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Old 11-02-2013, 08:45 AM   #16
scottw
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Originally Posted by Jim in CT View Post

There are a lot of people out there, doing incredible charitable work, but I'm assuming there's not enough voluntary charity to help everyone who needs it. I'm no expert on these things, but I wouldn't mind paying some tax dollars to help relieve the financial burden of our neighbors who weren't born as lucky as I was to be healthy.

My view on a strict libertarian is someone who believes everyone should be left to their own devices. I always found that to be self-centered.
should probably start with a pretty good definition...like most things there is a spectrum...there is in fact "libertarian socialism"..I assume a true libertarian socialist would agree that he may and is free to "reject capitalism and private ownership of the means of production, instead advocating their common or cooperative ownership and management" but not force that ideaology on others through government force..

I think you confuse "left to their own devices" with a desire to be "free" from the "initiation of force" from government....I think a libertarian would tell you that charities would benefit far more in terms of charitable works and contributions if the individual, "left to their own devices", was working more for their own benefit and those that they associate with and less an effort to support the machinations of a behemoth central government, the government that you would like to have dole out only what charity is necessary and to only those who need it has sufficiently proven itself unable to do so in any responsible or sustainable way....this concept that without government there to provide, many would be left to wallow is something that I've heard many times from our President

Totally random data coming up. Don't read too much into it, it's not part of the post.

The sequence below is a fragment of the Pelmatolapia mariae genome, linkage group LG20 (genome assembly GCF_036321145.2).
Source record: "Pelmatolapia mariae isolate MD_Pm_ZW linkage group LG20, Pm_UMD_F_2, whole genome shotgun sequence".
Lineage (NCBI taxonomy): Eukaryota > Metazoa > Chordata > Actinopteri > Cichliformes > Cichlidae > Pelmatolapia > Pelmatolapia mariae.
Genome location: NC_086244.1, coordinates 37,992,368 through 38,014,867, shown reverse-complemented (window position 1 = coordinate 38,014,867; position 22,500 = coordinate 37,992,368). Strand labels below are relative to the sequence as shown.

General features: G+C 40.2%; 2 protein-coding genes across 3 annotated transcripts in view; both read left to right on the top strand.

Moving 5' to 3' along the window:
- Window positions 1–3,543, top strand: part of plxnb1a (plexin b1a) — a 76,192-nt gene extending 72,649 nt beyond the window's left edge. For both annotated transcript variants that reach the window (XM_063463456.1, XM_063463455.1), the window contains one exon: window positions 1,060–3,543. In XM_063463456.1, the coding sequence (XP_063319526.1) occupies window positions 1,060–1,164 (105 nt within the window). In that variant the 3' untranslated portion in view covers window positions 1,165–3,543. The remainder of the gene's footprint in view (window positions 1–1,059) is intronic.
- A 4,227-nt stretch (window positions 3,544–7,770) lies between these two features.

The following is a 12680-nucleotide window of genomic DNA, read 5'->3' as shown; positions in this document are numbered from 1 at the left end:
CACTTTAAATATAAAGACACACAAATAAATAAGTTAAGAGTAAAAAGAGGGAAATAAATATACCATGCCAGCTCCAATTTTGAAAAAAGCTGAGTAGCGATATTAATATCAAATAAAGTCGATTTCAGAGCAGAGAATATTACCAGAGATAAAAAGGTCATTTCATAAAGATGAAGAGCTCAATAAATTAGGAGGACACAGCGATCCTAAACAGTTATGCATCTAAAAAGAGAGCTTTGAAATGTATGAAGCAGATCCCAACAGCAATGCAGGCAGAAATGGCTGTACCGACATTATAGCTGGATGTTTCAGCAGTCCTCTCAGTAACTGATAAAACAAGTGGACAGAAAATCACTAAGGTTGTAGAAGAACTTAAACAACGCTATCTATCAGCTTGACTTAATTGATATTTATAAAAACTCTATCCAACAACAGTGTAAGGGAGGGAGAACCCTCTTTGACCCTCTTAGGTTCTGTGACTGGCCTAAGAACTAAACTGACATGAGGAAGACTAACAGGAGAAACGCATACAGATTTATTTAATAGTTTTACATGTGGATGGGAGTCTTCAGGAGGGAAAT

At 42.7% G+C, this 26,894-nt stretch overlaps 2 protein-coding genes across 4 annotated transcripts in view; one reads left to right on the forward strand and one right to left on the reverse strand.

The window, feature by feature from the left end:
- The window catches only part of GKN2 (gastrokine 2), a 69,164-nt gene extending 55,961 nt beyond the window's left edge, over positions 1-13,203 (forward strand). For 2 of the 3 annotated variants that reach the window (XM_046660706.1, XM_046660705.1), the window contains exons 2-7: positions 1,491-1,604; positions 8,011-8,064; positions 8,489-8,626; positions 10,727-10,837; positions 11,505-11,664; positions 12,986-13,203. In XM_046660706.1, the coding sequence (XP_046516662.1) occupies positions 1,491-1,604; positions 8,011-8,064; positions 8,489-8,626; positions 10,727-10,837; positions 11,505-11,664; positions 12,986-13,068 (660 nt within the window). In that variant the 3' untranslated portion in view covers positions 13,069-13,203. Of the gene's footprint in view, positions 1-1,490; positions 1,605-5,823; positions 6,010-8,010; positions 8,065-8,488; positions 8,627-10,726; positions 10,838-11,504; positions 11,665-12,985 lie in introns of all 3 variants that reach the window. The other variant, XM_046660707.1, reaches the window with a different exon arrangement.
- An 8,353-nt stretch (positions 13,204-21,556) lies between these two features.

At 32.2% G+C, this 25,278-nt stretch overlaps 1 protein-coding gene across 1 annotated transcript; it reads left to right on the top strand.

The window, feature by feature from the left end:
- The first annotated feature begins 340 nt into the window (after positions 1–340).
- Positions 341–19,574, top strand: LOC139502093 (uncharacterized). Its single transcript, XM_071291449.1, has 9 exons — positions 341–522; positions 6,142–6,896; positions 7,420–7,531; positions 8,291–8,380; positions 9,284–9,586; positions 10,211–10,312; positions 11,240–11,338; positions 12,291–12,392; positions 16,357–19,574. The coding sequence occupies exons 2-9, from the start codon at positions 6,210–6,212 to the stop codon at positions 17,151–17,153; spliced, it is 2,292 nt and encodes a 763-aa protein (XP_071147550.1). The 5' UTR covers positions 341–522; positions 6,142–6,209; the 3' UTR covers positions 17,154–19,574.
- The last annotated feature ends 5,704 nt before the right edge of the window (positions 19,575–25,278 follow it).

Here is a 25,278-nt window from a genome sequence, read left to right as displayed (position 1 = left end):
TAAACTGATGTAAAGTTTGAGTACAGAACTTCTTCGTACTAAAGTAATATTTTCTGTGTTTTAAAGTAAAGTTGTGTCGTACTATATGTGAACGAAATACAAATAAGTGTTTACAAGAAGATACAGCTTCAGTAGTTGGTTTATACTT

"President Obama today delivered an impassioned attack on what he called Republicans’ “cramped narrow conception” of liberty, during a fiery speech at a campaign fundraiser in Vermont.

Liberty is the value of individuals to have agency (control over their own actions). Different conceptions of liberty articulate the relationship of individuals to society in different ways— these conceptions relate to life under a social contract, existence in an imagined state of nature, and related to the active exercise of freedom and rights as essential to liberty. Understanding liberty involves how we imagine the individual's roles and responsibilities in society in relation to concepts of free will and determinism, which involves the larger domain of metaphysics.

Classical liberal conceptions of liberty typically consist of the freedom of individuals from outside compulsion or coercion, also known as negative liberty. This conception of liberty, which coincides with the libertarian point-of-view, suggests that people should, must, and ought to behave according to their own free will, and take responsibility for their actions, while in contrast, Social liberal conceptions of (positive liberty) liberty place an emphasis upon social structure and agency and is therefore directed toward ensuring egalitarianism.


Egalitarianism (from French égal, meaning "equal")—or, rarely, equalitarianism[1][2]—is a trend of thought that favors equality for all people. Egalitarian doctrines maintain that all humans are equal in fundamental worth or social status, according to the Stanford Encyclopedia of Philosophy.[3] The Cultural theory of risk holds egalitarianism as defined by (1) a negative attitude towards rules and principles, and (2) a positive attitude towards group decision-making, with fatalism termed as its opposite.[4] According to the Merriam-Webster Dictionary, the term has two distinct definitions in modern English.[5] It is defined either as a political doctrine that all people should be treated as equals and have the same political, economic, social, and civil rights[6] or as a social philosophy advocating the removal of economic inequalities among people or the decentralisation of power . Some sources define egalitarianism as the point of view that equality reflects the natural state of humanity.